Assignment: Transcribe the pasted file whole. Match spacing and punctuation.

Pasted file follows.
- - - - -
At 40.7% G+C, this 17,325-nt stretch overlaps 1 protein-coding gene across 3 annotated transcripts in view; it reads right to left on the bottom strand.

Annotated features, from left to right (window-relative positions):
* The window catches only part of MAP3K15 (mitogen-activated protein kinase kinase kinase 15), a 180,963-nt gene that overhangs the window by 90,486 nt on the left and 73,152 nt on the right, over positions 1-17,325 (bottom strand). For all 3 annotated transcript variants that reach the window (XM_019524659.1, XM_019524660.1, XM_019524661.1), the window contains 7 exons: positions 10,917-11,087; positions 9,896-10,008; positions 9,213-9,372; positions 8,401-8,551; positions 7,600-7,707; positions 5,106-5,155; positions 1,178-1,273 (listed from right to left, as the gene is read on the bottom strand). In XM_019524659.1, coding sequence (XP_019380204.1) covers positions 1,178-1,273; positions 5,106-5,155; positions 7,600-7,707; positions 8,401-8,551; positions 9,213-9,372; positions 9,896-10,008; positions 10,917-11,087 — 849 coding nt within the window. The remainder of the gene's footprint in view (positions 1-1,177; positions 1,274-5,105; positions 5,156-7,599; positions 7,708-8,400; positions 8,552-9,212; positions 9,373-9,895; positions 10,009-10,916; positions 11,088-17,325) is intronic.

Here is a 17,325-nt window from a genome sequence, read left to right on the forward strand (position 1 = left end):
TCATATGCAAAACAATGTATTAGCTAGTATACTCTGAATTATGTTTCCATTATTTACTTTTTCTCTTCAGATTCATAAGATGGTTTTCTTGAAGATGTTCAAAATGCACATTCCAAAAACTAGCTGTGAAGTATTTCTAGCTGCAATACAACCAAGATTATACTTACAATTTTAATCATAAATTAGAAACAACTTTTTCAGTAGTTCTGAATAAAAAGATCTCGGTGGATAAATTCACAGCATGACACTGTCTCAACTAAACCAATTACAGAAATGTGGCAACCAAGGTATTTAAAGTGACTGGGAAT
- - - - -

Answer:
At 40.7% G+C, this 17,325-nt stretch overlaps 1 protein-coding gene across 3 annotated transcripts in view; it reads right to left on the bottom strand.

Annotated features, from left to right (window-relative positions):
* The window catches only part of MAP3K15 (mitogen-activated protein kinase kinase kinase 15), a 180,963-nt gene that overhangs the window by 90,486 nt on the left and 73,152 nt on the right, over positions 1-17,325 (bottom strand). For all 3 annotated transcript variants that reach the window (XM_019524659.1, XM_019524660.1, XM_019524661.1), the window contains 7 exons: positions 10,917-11,087; positions 9,896-10,008; positions 9,213-9,372; positions 8,401-8,551; positions 7,600-7,707; positions 5,106-5,155; positions 1,178-1,273 (listed from right to left, as the gene is read on the bottom strand). In XM_019524659.1, coding sequence (XP_019380204.1) covers positions 1,178-1,273; positions 5,106-5,155; positions 7,600-7,707; positions 8,401-8,551; positions 9,213-9,372; positions 9,896-10,008; positions 10,917-11,087 — 849 coding nt within the window. The remainder of the gene's footprint in view (positions 1-1,177; positions 1,274-5,105; positions 5,156-7,599; positions 7,708-8,400; positions 8,552-9,212; positions 9,373-9,895; positions 10,009-10,916; positions 11,088-17,325) is intronic.

Here is a 17,325-nt window from a genome sequence, read left to right on the forward strand (position 1 = left end):
TCATATGCAAAACAATGTATTAGCTAGTATACTCTGAATTATGTTTCCATTATTTACTTTTTCTCTTCAGATTCATAAGATGGTTTTCTTGAAGATGTTCAAAATGCACATTCCAAAAACTAGCTGTGAAGTATTTCTAGCTGCAATACAACCAAGATTATACTTACAATTTTAATCATAAATTAGAAACAACTTTTTCAGTAGTTCTGAATAAAAAGATCTCGGTGGATAAATTCACAGCATGACACTGTCTCAACTAAACCAATTACAGAAATGTGGCAACCAAGGTATTTAAAGTGACTGGGAAT